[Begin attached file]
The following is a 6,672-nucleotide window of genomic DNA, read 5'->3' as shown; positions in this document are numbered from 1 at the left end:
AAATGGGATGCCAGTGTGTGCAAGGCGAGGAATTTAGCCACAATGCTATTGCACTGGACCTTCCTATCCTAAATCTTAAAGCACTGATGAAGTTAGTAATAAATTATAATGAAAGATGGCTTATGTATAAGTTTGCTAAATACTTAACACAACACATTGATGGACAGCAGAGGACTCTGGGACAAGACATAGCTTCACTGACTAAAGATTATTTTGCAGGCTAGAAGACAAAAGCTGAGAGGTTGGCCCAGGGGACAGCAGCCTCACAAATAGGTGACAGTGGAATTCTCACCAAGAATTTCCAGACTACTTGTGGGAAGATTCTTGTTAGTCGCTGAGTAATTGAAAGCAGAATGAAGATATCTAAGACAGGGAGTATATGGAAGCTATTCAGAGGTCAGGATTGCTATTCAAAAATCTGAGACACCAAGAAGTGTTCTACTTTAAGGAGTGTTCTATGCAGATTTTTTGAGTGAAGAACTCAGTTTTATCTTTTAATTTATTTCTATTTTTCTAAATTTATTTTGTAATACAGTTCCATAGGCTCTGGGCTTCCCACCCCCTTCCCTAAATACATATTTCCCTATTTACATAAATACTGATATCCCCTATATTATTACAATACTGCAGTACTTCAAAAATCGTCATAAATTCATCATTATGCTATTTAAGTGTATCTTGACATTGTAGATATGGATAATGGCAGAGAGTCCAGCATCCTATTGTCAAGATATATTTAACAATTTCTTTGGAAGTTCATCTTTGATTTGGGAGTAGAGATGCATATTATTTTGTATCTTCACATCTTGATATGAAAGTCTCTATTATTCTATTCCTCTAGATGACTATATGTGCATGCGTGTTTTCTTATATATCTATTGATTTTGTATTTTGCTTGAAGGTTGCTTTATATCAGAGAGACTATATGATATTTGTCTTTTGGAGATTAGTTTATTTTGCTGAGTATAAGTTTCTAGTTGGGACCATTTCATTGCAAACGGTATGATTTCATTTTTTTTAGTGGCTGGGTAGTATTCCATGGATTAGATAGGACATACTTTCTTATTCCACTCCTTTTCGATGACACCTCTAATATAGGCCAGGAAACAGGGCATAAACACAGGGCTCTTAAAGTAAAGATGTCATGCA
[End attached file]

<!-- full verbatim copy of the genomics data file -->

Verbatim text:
The following is a 6,672-nucleotide window of genomic DNA, read 5'->3' as shown; positions in this document are numbered from 1 at the left end:
AAATGGGATGCCAGTGTGTGCAAGGCGAGGAATTTAGCCACAATGCTATTGCACTGGACCTTCCTATCCTAAATCTTAAAGCACTGATGAAGTTAGTAATAAATTATAATGAAAGATGGCTTATGTATAAGTTTGCTAAATACTTAACACAACACATTGATGGACAGCAGAGGACTCTGGGACAAGACATAGCTTCACTGACTAAAGATTATTTTGCAGGCTAGAAGACAAAAGCTGAGAGGTTGGCCCAGGGGACAGCAGCCTCACAAATAGGTGACAGTGGAATTCTCACCAAGAATTTCCAGACTACTTGTGGGAAGATTCTTGTTAGTCGCTGAGTAATTGAAAGCAGAATGAAGATATCTAAGACAGGGAGTATATGGAAGCTATTCAGAGGTCAGGATTGCTATTCAAAAATCTGAGACACCAAGAAGTGTTCTACTTTAAGGAGTGTTCTATGCAGATTTTTTGAGTGAAGAACTCAGTTTTATCTTTTAATTTATTTCTATTTTTCTAAATTTATTTTGTAATACAGTTCCATAGGCTCTGGGCTTCCCACCCCCTTCCCTAAATACATATTTCCCTATTTACATAAATACTGATATCCCCTATATTATTACAATACTGCAGTACTTCAAAAATCGTCATAAATTCATCATTATGCTATTTAAGTGTATCTTGACATTGTAGATATGGATAATGGCAGAGAGTCCAGCATCCTATTGTCAAGATATATTTAACAATTTCTTTGGAAGTTCATCTTTGATTTGGGAGTAGAGATGCATATTATTTTGTATCTTCACATCTTGATATGAAAGTCTCTATTATTCTATTCCTCTAGATGACTATATGTGCATGCGTGTTTTCTTATATATCTATTGATTTTGTATTTTGCTTGAAGGTTGCTTTATATCAGAGAGACTATATGATATTTGTCTTTTGGAGATTAGTTTATTTTGCTGAGTATAAGTTTCTAGTTGGGACCATTTCATTGCAAACGGTATGATTTCATTTTTTTTAGTGGCTGGGTAGTATTCCATGGATTAGATAGGACATACTTTCTTATTCCACTCCTTTTCGATGACACCTCTAATATAGGCCAGGAAACAGGGCATAAACACAGGGCTCTTAAAGTAAAGATGTCATGCA